ROME — In an extraordinary, wide-ranging interview, Pope Francis expressed frustration that the Catholic Church is “obsessed” with issues such as abortion, homosexuality and contraception, and called instead for a focus on healing and mercy.
“The church sometimes has locked itself up in small things, in small-minded rules,” Francis said in the interview published Thursday by an Italian Jesuit magazine. “The people of God want pastors, not clergy acting like bureaucrats or government officials.”
The 12,000-word interview, which lighted up social media and jolted Catholic commentators worldwide, buttressed impressions that the new pope is far less interested in reinforcing orthodoxy and dogma than his immediate predecessors were, and that he sees his role as essentially pastoral.
As striking as some of his language was, however, Francis did not call for any changes in Catholic doctrine, only a reordering of priorities.
“The church’s pastoral ministry cannot be obsessed with the transmission of a disjointed multitude of doctrines to be imposed insistently,” he said. “We have to find a new balance; otherwise even the moral edifice of the church is likely to fall like a house of cards, losing the freshness and fragrance of the Gospel.”
That, he said, meant a change of style.
"We cannot insist only on issues related to abortion, gay marriage and the use of contraceptive methods. This is not possible. I have not spoken much about these things, and I was reprimanded for that.
"But when we speak about these issues, we have to talk about them in a context. The teaching of the church, for that matter, is clear and I am a son of the church, but it is not necessary to talk about these issues all the time.”
Polls have consistently shown that in the United States, Western Europe and parts of Latin America, the church is out of step with the larger society on certain social issues, especially contraception and homosexuality.
Instead of arguing doctrine, Francis said, the church should pay more attention to helping the poor and disenfranchised, the dominant message of his papacy so far.
"I see the church as a field hospital after battle,” he said. “It is useless to ask a seriously injured person if he has high cholesterol and about the level of his blood sugars! You have to heal his wounds. Then we can talk about everything else.”
Francis DeBernardo, executive director of New Ways Ministry, a 36-year-old Catholic ministry for lesbian, gay, bisexual and transgender people in Maryland, called Thursday a “landmark day in the church’s history.” and one that gay Catholics and their families had seen coming in the months since the pope said in July the Roman Catholic Church shouldn't marginalize gay priests, asking “Who am I to judge?”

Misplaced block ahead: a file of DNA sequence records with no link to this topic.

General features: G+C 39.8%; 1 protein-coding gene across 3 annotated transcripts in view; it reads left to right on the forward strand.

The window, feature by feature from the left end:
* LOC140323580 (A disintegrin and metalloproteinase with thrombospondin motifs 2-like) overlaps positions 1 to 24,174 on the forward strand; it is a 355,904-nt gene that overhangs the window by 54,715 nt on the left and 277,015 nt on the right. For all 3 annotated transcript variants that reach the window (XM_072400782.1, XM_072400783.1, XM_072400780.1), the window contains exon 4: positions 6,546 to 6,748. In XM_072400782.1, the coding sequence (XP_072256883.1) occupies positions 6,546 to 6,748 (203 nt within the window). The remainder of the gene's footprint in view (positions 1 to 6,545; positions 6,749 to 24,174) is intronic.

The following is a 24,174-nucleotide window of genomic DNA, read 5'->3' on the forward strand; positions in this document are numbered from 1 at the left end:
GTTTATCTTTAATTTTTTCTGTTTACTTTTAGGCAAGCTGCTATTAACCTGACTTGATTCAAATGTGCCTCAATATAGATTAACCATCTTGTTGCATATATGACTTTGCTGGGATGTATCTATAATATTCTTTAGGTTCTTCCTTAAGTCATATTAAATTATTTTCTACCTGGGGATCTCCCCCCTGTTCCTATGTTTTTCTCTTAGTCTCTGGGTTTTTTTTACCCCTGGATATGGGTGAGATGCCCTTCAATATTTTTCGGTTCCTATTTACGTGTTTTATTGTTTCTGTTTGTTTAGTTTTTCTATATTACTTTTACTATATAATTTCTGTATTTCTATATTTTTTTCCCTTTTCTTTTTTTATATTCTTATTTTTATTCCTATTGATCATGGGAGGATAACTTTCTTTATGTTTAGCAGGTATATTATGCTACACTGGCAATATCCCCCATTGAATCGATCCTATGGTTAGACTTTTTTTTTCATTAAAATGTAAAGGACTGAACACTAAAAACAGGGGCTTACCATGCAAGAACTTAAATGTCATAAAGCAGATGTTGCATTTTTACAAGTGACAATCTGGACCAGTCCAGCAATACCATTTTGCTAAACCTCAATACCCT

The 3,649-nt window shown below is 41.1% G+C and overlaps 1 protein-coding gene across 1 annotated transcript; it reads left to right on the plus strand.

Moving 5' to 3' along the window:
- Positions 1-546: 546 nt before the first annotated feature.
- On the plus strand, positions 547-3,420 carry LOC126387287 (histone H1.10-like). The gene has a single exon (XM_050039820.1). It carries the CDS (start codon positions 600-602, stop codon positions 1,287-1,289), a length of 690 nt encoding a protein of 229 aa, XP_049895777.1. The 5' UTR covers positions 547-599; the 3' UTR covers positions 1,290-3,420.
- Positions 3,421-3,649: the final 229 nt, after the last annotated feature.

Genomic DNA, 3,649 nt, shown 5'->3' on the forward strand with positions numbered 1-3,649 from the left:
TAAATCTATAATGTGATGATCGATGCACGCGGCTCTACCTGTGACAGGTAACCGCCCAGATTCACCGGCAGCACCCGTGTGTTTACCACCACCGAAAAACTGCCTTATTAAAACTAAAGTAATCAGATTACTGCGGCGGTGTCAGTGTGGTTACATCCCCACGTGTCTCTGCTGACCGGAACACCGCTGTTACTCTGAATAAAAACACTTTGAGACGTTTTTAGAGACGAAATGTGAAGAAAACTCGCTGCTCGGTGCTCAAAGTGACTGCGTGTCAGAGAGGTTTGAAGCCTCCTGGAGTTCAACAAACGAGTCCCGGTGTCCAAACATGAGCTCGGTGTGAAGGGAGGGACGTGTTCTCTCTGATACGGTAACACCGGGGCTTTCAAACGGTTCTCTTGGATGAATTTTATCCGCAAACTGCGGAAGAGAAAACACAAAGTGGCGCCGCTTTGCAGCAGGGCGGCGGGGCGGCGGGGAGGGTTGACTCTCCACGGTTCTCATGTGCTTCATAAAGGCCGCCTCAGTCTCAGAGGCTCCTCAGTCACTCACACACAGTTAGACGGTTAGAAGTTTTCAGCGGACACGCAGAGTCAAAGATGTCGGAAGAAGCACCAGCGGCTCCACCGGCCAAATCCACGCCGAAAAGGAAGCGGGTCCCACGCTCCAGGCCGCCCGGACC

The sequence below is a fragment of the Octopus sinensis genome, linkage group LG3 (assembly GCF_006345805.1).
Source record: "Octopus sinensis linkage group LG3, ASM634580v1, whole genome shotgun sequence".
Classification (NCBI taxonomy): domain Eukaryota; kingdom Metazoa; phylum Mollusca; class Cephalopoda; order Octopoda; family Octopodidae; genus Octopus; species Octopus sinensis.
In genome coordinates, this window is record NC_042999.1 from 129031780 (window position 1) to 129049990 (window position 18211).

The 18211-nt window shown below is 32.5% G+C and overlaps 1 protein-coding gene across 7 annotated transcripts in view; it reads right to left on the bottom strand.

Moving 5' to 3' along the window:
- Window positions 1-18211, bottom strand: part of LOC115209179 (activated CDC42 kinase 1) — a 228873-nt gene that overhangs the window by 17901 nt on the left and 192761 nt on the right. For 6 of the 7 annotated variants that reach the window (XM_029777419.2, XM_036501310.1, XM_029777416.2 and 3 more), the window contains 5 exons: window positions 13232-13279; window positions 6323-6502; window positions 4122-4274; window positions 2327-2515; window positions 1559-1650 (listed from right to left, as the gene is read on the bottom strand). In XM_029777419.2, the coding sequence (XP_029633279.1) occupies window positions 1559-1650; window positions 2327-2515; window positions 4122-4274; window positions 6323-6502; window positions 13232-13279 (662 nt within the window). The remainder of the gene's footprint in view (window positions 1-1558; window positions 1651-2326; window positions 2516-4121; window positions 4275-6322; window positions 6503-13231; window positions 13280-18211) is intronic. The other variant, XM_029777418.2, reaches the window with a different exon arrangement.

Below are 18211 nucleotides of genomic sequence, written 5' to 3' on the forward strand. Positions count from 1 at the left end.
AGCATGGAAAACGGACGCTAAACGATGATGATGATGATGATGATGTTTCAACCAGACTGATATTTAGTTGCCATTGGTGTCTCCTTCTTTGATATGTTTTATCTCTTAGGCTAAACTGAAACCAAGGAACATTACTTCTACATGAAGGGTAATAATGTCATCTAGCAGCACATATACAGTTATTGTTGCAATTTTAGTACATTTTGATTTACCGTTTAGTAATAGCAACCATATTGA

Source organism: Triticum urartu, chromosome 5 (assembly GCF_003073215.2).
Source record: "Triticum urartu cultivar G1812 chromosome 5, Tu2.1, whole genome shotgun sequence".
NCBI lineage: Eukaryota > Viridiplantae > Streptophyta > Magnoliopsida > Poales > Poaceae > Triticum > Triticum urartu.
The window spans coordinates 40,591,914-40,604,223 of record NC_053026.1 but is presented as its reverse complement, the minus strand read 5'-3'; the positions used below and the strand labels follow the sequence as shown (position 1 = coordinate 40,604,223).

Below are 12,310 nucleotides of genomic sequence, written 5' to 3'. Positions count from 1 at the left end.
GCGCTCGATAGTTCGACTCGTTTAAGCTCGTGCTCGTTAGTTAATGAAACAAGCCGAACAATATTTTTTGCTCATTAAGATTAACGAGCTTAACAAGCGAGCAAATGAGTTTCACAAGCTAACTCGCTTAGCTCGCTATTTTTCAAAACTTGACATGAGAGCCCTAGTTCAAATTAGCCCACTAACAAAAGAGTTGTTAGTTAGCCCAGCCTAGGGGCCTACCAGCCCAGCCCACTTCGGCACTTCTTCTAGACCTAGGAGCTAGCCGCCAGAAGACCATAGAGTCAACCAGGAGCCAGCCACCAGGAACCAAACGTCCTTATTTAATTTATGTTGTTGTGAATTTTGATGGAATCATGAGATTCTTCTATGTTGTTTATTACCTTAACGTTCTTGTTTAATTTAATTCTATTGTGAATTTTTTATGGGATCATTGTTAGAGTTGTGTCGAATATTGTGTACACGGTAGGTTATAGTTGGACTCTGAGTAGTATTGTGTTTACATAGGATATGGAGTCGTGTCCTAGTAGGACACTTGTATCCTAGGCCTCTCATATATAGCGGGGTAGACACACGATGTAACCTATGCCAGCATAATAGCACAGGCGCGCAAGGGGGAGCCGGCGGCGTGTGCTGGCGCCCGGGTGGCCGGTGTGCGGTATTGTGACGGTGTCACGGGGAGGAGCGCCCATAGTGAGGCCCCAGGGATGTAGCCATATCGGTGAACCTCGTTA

“Many lesbian and gay Catholics and their family members have been waiting decades to hear a compassionate word from the Vatican, which they have never received,” DeBernardo said.
“Today we got confirmation that the hints the pope had been giving all summer were true — he really does want to welcome gay and lesbian people to the Catholic Church.”
In Maryland, Catholic leaders have continued to hold a hard line on traditional ideals. On the heels of the state legalizing same-sex marriage, William E. Lori, the archbishop of Baltimore, joined other leaders across the nation in saying they have no plans to soften their position on traditional marriage.
At a 2012 assembly of bishops held in Baltimore, Lori said, “We do face a challenge in communicating the true nature of marriage and its importance to society. But there’s always prayer, teaching and catechizing to be done, and we plan to continue doing just that.”
Lori also led the American church's high-profile fight with the White House over a mandate to include contraception in insurance plans.
Sean Caine, the spokesman for the Archdiocese of Baltimore, said in an email Thursday, “By his example of humility and charity, the Pope is drawing people into a personal relationship with Christ and opening the doors of the Catholic Church to people the world over, including those who do not currently participate in the life of the Church.
“Though the teachings of the Church are unchanged, the Pope’s pastoral tone and warm personal approach have opened people’s eyes anew to the beauty of what the Church teaches and believes, including those teachings that are seen as counter-cultural in today’s society.”
DeBernardo said the pope’s comments on Thursday were the go-ahead that many church leaders had been waiting for.
“I think good news travels fast,” he said. “There’s been a movement over the last three decades of pastoral leaders trying to welcome lesbian and gay people, but they’ve always been met with resistance from the hierarchy. Today they got their permission slip from the Vatican to do so.”